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Wheels Within Wheels: Is Keith Olbermann Kerfuffle Just a Publicity Stunt?

Amid the white hot coverage of MSNBC’s indefinite suspension of Countdown host Keith Olbermann, speculation furious enough to shame Melle Mel’s collegial quintet has emerged. Is this Olbermann’s Waterloo? Does Keith still have the juice to weather the maelstrom? Does the whole thing scream “Comcastic?”

One wrinkle that hasn’t been explored is an intriguing notion that a colleague of mine floated to me. Could the whole thing be an ingenious part of MSNBC’s re-branding effort, a publicity stunt with the dual purpose of drawing a sharper contrast with rival Fox News? Was 11/5 an inside job?

Deliberately or not, the Olbermann suspension is accomplishing great things for MSNBC. First of all, this thing is generating enough publicity to make P.T. Barnum look like Greta Garbo. But more than that, it also appears to have cleverly enlisted its own enemies in a Tom Sawyer-esque fence-painting exercise. Who would have guessed that liberal bogeygal Rachel Maddow would have been beaten to the punch by Michelle Malkin in pointing out the difference between Fox News’ and MSNBC’s ethical standards?

Unlike Fox News (pay attention, Media Matters Soros-bots), NBC ethics guidelines (yes, they do have them) bar their employees from making political contributions.

Zing?

Then, there’s the fact that this publicity supernova comes on the heels of the network’s expensive “Lean Forward” re-branding effort, which, for all the fun that’s been had at its expense, has earned the notice of MCNBC’s two chief competitors.

What really makes you go “hmmm,” though, is the fact that, just days before Olbermann’s indefinite suspension, the Countdown host announced the “indefinite suspension” of the “Worst Persons in the World” segment, in an explicit bid to draw just the contrast that his own suspension has. We’re through the looking glass here, people.

Adding fuel to this little can of conspiracy Sterno is the way in which this story broke. Are we to believe that the staff of Politico just happened to be whiling away their lunch breaks on the FEC website, stumbled across Olbermann’s donations, and had the tingling Spidey-sense to wonder if they violated NBC News’ policies?

Or did someone feed the story to Politico on purpose?

My colleague pointed out, though, that lots of organizations employ Google alert-style algorithms that automatically keep a lookout for story seeds across a variety of databases.

That’s the great thing about conspiracy theories, though, isn’t it? Even if someone denies it, or refutes it with logic, hell, that’s just what you’d expect them to do!

Of course, even sane-sounding conspiracies can turn out not to be true. Witness Crooks and Liars, who reluctantly had to throw cold water on its own grassy Keith knoll. Initially reporting that Comcast currently owns MSNBC, and that Comcast’s “chairman,” Phil Anschutz, had donated to an organization that targets Democrats, C&L had to backtrack a little when Comcast released this response:

The joint venture between Comcast and GE has not yet received regulatory approval. Comcast is not in any way involved with decisions made currently by NBC News. We have pledged that when the transaction is concluded, Comcast will abide by the same policies for NBC’s news and public affairs programming that have been in place since GE acquired the company in 1986. Comcast is committed to the independence of NBC’s news operations.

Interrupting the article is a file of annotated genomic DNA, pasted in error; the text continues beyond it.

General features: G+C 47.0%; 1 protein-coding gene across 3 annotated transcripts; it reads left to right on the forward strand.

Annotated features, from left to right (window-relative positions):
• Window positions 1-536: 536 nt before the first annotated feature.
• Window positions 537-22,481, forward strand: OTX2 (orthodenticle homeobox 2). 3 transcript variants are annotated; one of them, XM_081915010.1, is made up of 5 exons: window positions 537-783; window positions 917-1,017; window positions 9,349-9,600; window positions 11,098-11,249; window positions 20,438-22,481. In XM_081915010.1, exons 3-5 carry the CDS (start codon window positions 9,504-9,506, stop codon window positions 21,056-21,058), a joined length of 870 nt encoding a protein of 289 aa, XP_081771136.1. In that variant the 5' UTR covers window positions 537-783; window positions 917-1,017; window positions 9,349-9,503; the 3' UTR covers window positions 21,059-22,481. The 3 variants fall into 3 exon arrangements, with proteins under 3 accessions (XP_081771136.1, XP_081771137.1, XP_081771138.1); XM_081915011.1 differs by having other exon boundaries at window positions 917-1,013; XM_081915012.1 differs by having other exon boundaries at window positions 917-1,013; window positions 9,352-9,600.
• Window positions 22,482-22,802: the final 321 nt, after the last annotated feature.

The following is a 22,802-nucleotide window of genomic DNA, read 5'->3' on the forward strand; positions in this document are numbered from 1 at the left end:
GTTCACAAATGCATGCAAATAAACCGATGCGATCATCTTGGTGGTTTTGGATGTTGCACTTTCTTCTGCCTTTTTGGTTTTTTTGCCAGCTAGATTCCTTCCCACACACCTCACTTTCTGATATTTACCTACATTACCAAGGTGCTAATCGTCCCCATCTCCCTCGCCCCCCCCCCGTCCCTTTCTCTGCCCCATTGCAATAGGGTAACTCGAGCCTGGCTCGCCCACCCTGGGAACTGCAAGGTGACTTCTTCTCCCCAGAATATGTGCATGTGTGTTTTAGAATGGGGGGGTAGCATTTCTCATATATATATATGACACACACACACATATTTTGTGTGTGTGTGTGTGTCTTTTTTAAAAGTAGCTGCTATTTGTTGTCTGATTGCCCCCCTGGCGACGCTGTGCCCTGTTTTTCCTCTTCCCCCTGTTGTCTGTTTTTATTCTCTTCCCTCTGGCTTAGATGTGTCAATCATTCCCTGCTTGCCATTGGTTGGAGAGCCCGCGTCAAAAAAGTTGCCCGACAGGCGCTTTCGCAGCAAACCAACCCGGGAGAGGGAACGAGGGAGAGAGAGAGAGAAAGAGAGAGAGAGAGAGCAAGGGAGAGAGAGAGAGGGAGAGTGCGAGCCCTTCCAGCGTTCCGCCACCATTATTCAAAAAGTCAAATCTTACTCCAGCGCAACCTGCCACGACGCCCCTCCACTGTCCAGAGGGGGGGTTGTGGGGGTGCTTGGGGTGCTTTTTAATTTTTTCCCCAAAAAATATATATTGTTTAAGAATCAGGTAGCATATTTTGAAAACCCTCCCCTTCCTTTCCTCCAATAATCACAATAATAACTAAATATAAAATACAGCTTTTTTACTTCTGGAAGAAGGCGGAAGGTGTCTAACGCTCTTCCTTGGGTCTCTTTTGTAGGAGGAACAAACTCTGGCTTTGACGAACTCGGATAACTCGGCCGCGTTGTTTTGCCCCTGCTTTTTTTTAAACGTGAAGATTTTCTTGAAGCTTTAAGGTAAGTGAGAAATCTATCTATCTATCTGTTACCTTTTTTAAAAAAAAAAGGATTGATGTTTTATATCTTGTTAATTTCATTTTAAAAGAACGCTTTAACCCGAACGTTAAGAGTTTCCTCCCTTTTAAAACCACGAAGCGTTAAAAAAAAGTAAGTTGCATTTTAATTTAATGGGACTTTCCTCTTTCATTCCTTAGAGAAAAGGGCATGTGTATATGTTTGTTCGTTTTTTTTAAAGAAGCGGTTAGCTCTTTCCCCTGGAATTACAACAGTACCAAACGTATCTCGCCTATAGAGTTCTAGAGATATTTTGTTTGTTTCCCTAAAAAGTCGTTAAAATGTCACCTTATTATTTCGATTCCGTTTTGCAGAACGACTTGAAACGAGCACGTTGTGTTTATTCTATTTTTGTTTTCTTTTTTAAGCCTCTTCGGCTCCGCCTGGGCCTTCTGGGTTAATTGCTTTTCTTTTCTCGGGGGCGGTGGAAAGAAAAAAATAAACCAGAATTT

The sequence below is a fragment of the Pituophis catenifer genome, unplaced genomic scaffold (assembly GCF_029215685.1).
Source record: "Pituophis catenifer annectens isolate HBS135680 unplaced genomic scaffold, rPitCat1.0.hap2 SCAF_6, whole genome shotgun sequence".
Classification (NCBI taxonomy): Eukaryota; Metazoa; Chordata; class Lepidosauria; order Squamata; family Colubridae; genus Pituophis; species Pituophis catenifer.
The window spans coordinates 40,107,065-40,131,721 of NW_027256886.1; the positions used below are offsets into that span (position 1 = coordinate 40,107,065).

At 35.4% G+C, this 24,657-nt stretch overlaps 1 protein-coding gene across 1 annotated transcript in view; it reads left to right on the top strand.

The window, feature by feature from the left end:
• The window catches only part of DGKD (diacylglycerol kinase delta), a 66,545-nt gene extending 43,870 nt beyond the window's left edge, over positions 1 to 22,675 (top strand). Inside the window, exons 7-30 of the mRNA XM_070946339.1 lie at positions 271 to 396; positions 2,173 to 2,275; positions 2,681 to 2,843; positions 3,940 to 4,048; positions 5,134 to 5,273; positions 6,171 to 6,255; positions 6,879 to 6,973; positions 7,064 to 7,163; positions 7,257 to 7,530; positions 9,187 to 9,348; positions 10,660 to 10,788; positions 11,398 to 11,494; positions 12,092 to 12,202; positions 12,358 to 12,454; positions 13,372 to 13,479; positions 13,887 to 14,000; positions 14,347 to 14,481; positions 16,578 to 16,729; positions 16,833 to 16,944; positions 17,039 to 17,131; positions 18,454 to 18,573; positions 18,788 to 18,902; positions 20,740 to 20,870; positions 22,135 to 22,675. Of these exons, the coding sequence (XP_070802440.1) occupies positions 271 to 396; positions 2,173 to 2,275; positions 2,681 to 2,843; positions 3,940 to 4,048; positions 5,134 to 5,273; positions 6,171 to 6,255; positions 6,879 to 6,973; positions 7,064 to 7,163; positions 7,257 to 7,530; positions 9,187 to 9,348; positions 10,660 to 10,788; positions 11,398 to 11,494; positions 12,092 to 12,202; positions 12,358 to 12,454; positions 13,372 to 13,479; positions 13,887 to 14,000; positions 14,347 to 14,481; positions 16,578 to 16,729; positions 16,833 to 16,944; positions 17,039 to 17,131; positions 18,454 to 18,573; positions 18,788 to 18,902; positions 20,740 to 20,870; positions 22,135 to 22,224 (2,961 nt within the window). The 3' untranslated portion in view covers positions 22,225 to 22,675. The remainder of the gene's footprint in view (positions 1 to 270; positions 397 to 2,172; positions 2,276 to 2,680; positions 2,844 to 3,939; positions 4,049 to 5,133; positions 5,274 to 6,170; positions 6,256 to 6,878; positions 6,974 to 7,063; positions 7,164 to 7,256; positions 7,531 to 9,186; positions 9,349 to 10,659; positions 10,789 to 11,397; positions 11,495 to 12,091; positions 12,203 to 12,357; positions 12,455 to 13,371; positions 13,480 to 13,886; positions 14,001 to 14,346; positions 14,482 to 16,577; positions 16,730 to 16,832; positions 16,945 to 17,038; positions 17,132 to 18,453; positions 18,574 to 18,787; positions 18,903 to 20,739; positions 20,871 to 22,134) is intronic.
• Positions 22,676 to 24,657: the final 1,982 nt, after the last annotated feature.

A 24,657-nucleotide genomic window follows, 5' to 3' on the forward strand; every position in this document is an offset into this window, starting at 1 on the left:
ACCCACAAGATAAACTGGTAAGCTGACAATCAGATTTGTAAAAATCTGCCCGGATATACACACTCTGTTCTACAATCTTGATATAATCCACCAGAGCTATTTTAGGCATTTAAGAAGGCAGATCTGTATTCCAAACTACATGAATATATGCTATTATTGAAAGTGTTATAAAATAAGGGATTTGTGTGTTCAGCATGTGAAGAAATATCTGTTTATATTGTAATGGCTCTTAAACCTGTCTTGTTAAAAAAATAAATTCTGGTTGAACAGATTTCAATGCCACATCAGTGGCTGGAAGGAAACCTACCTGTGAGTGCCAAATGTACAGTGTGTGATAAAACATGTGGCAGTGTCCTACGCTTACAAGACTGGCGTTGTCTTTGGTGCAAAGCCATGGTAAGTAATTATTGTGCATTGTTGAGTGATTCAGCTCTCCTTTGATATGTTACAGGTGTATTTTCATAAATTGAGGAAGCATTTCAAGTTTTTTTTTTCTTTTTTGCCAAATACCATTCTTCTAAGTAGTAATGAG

We hope to acquire NBC Universal in the coming months, but by law we play no role in current operations. Mr. Philip Anschutz is not the chairman of Comcast Corporation, nor is he on its board, or in any way involved with the management of the company.

Of course, as Think Progress notes, that only means that “Comcast has no formal control over MSNBC yet.” No formal control. Yet. (Finger placed meaningfully to side of nose.)

As for the bigger question surrounding Olbermann’s indefinite suspension — namely, will he return to the Countdown anchor desk — I believe that rumors of his demise have been greatly exaggerated. While it is true that his Murrow-esque pose and diluted strength in MSNBC’s lineup cut against him, you don’t cut your cleanup hitter loose just because you’ve added a couple of sluggers to your roster.

Besides, NBC’s policy doesn’t require Olbermann’s dismissal, and it is still unclear whether the policy actually applied to him. A hard wrist-slap will sufficiently mollify MSNBC’s legit critics, and might even have the effect of reining in Olbermann’s epic ego. Friday night’s Countdown may have included a clue to Keith Olbermann’s ultimate fate. Ask yourself if there’s any chance that this paragraph from fill-in host Thomas Roberts wasn’t vetted up and down the line at MSNBC:


“All of you are looking forward to Keith’s return, and so are we.

It certainly sounds like Olbermann will be back, stilling the dancing feet of his detractors, and drying the eyes of the faithful. It’s a good thing for Keith, too, because in his role as journalistic scold, he’s been enough of a prick to people in this business to make it tough for him to land elsewhere.

Just in case, though, Olbermann’s supporters should still get themselves a Keith Twibbon. They totally make a difference.

Update: Given MSNBC President Phil Griffin’s announcement that Keith’s suspension ends Tuesday, I am now officially re-dubbing this conspiracy theory “The Olbermann Weekend.”

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